Don’t wait on wage growth—the Fed should cut rates at this week’s meeting

Over the past six months, core inflation has risen exactly in line with the Federal Reserve’s long-run 2% inflation target. When this key measure of inflation (which excludes volatile food and energy prices) is neither above nor below this target, this is a good sign that the Fed’s policy should be roughly neutral—aiming to neither increase nor depress economic activity.

Yet Fed interest rate policy today is nowhere near neutral—instead it is putting a stiff drag on potential growth. The Fed’s main policy instrument—the federal funds rate—stands between 5.25 and 5.5%, its highest level since at least the business cycle peak of 2007 (and maybe even the peak of 2000). There are a lot of debates among economists about the correct “neutral” level of interest rates in the economy (and even debates about whether it exists or is a useful guide to policy at all), but nobody thinks today’s rates are even close to neutral. Instead, interest rates closer to 2.5-3% are likely needed to keep monetary policy from continuing to threaten growth. (Rates lower than this would likely start providing some stimulus to the economy, which does not seem needed at the moment.)

Given that inflation has been brought all the way back down to the Fed’s target, further economic cooling is no longer needed, and the Fed should move quickly to a more neutral stance.

The Fed’s own summary of projections predicts that the federal funds rate will be a full percentage point lower by the end of 2024. Some private sector forecasters have predicted more aggressive rate cutting. Nearly all these forecasts assume these cuts could begin at the Fed’s March meeting, not this week. But if we’re already at the inflation target, why wait to cut? Every month with interest rates at elevated levels that cool growth is a month where the Fed flirts with overdoing their fight against inflation and dealing a bad blow to the economic expansion. When inflation was running above the Fed’s target, there was some rationale for this (not very good ones, but some), but this rationale is now gone, and the Fed should act appropriately.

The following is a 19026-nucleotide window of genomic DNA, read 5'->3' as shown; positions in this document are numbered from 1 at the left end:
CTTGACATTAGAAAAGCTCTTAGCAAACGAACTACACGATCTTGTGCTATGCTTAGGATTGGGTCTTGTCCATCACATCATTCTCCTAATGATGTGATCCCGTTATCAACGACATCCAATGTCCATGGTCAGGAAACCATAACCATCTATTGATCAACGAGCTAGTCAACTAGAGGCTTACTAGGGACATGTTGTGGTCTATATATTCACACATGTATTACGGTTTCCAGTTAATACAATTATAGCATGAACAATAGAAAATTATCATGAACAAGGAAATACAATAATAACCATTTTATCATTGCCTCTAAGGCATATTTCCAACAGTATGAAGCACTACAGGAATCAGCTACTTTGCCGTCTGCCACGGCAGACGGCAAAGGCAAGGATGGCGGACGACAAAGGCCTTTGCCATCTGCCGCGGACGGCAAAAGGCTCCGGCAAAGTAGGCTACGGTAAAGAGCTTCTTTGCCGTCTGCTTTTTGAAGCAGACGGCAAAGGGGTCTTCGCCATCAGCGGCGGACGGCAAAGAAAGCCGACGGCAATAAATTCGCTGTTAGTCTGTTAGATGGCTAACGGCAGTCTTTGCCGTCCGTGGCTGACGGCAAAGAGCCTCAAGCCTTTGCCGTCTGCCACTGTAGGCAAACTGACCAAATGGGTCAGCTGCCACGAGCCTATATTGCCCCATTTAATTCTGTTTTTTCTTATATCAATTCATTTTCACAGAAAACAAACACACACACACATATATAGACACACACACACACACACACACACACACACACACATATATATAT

Some have argued that today’s pace of wage growth is too fast to be consistent with the Fed’s price inflation target over the long run, hence the Fed needs to wait until there is further cooling of wage growth before cutting rates. This is a bad diagnosis. Today’s pace of wage growth is perfectly appropriate given the economic context, and the Fed shouldn’t wait for wage growth to return to pre-pandemic levels before pulling rates back down.

Given the Fed’s 2% inflation target, wages can rise by 2% plus the rate of productivity growth without putting any upward pressure on inflation. Productivity growth is a measure of how much workers produce in an hour of work. If it rises by 1%, this means every hour of work is generating 1% more output, and hence the price of this output can fall by 1% even with wages constant. The pace of productivity growth is hard to confidently assess in real-time, but if one assumes a long-run average of 1.5% will hold going forward, then wage growth can be 3.5% annually while putting no upward pressure on a 2% inflation target. In the last quarter of 2023, average hourly earnings for all workers rose at a 3.7% rate.

Besides being already awfully close to an appropriate long-run wage target, the 3.7% growth rate in the fourth quarter is almost a full percentage point slower than the pace of wage growth a year ago. Wage growth is not some rigid outlier that is not adjusting even as the rest of the economy does—it is moving quickly back to the pre-pandemic normal along with prices.